JACK E. LOHMAN, WIS POLITICS - With the vast majority of the public -- and even the "non-healthcare" business leaders -- supporting universal health care, why are our politicians not on board?
It makes every bit of financial sense for businesses to get out of providing health care and to turn it over to the most successful ever public-private venture: Medicare. As a Medicare patient I have the same coverage and physician choice I had before retiring. It's just managed by a single payer: WPS in Madison.
Don't think for a moment that single-payer is just another liberal giveaway; it is the most fiscally conservative way possible of financing health care for Wisconsin citizens. . .
Medicare-for-all would do wonders for businesses by reducing labor costs by 15 percent; reducing worker compensation costs by 50 percent; and cutting their and everybody else's auto insurance rates in half. With these reduced costs they could add jobs in Wisconsin rather than sending them to other countries. Health care would no longer be a labor union negotiation and job changes would not involve gaps in insurance, preexisting disease exclusions or delays, or COBRA costs.
New jobs would mean new tax revenues, increased property values, and less unemployment, welfare and associated costs. New businesses will move to Wisconsin and old businesses will keep their doors open. And when businesses no longer have to add their health costs to the price of their product, we will see lower prices at the cash register and greater competitiveness against foreign products that aren't burdened with health care costs.
Who wouldn't like these single-payer benefits?
For one, the insurance companies that are currently reaping 20-30 percent of health care dollars won't like it a bit, and neither will the politicians who receive campaign contributions from health care interests. Nor will the board members that sit on both health care and non-health care corporate boards, though business associations that serve both factions owe it to the latter to sit this issue out. The conflicts of interest that stand in the way of good public policy abound.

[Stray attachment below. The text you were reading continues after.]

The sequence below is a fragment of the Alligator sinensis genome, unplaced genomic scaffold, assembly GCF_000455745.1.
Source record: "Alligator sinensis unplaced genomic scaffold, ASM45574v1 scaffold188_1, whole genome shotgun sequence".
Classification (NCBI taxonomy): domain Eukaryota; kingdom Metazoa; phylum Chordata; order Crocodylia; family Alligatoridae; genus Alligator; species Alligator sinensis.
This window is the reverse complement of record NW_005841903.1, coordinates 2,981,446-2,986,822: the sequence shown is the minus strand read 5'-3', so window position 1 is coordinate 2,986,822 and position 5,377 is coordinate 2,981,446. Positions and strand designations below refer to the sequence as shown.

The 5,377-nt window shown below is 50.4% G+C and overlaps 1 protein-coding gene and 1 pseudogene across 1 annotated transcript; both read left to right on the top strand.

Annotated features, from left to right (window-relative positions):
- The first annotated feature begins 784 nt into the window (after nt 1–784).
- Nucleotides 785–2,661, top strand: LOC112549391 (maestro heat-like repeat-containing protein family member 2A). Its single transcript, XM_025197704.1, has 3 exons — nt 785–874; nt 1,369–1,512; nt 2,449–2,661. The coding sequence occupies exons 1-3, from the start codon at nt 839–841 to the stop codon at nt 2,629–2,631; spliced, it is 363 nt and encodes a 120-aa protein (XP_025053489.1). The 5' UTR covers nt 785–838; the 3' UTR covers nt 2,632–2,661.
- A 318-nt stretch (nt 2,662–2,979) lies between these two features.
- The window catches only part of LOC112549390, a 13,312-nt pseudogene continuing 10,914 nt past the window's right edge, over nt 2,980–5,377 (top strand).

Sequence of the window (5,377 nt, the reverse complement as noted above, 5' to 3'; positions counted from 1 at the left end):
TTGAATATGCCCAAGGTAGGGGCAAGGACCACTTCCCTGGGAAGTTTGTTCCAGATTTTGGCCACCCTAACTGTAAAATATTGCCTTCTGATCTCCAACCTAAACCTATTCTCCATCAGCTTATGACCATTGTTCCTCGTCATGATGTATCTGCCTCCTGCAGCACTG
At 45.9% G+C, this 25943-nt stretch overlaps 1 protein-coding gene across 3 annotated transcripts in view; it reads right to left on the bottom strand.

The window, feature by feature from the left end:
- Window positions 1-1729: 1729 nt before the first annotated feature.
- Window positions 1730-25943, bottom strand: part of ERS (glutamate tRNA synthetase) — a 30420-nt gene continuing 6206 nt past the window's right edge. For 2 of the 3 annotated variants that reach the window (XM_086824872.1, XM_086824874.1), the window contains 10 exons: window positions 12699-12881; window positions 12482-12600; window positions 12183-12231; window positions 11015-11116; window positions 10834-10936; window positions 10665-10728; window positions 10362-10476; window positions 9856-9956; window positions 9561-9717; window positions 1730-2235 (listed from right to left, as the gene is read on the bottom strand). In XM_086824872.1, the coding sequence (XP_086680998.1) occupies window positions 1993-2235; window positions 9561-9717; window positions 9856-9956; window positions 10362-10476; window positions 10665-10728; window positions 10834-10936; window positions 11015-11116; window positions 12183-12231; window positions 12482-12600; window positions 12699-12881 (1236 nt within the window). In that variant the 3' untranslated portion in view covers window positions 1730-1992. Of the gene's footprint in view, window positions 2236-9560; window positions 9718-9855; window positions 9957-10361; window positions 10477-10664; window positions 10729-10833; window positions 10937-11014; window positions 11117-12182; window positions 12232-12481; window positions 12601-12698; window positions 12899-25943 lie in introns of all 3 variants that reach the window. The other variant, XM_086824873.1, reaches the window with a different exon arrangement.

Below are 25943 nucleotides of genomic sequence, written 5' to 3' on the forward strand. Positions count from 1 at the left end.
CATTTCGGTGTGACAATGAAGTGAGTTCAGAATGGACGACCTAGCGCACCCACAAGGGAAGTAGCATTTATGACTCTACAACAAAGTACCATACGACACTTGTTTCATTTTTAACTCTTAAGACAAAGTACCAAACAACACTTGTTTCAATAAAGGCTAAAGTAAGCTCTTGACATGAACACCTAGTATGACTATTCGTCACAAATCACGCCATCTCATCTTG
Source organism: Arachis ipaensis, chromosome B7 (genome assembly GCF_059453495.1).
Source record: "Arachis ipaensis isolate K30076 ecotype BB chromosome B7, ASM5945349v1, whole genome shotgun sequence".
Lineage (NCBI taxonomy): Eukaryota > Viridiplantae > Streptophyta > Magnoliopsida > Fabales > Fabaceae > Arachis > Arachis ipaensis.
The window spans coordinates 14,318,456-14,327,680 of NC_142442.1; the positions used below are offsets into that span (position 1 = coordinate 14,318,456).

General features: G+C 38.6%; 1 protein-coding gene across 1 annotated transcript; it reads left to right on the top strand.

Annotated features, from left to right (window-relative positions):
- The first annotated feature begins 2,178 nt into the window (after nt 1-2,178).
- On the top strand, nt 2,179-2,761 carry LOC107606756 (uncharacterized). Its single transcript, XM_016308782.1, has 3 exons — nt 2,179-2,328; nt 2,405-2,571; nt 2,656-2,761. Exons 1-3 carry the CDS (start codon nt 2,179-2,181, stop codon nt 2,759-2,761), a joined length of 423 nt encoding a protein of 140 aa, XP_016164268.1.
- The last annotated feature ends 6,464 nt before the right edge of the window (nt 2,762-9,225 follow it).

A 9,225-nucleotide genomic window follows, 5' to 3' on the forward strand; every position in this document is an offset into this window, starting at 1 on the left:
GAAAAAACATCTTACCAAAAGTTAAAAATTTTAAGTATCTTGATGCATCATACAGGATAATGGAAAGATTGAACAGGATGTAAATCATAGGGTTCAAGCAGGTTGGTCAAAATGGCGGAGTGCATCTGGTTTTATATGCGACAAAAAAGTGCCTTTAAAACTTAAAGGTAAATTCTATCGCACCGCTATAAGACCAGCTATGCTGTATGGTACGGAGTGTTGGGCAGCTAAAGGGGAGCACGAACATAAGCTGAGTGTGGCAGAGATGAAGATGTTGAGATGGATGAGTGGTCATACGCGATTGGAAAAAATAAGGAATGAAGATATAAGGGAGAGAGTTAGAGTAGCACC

If corporations are not willing to provide employee health care at least equivalent to Medicare, they should get out of the way and let the government do it. We don't want their inadequately funded solutions or a mish-mash of prohibitively expensive half-way measures. Or health savings accounts that are time bombs waiting to explode in credit card debt and bankruptcies.
Nor do we want an incremental approach that will not cover all citizens and is sure to fail. The public wants it done right and wants it done now.
Think about it. For the same amount of money we are paying to cover 85 percent of the public now, we could cover 100 percent under a single-payer plan like Canada's -- but without the wait times. Over 80 percent of Canadians prefer their system to ours. Their life expectancy is two years longer and infant mortality 35 percent less than ours -- mostly because everybody is insured under a single-payer plan.
Canada spends 10 percent of its gross domestic product on health care while we spend 15 percent of GDP and get less for it. They cover 100 percent of their people and we cover 85 percent and that is shrinking. Their administrative costs are 10 percent compared to our 20-30 percent. They have no wait times for urgent procedures, and those for elective care could be eliminated with a simple increase in funding by 10 percent -- to 11 percent of GDP. While their problem is funding, ours is systemic.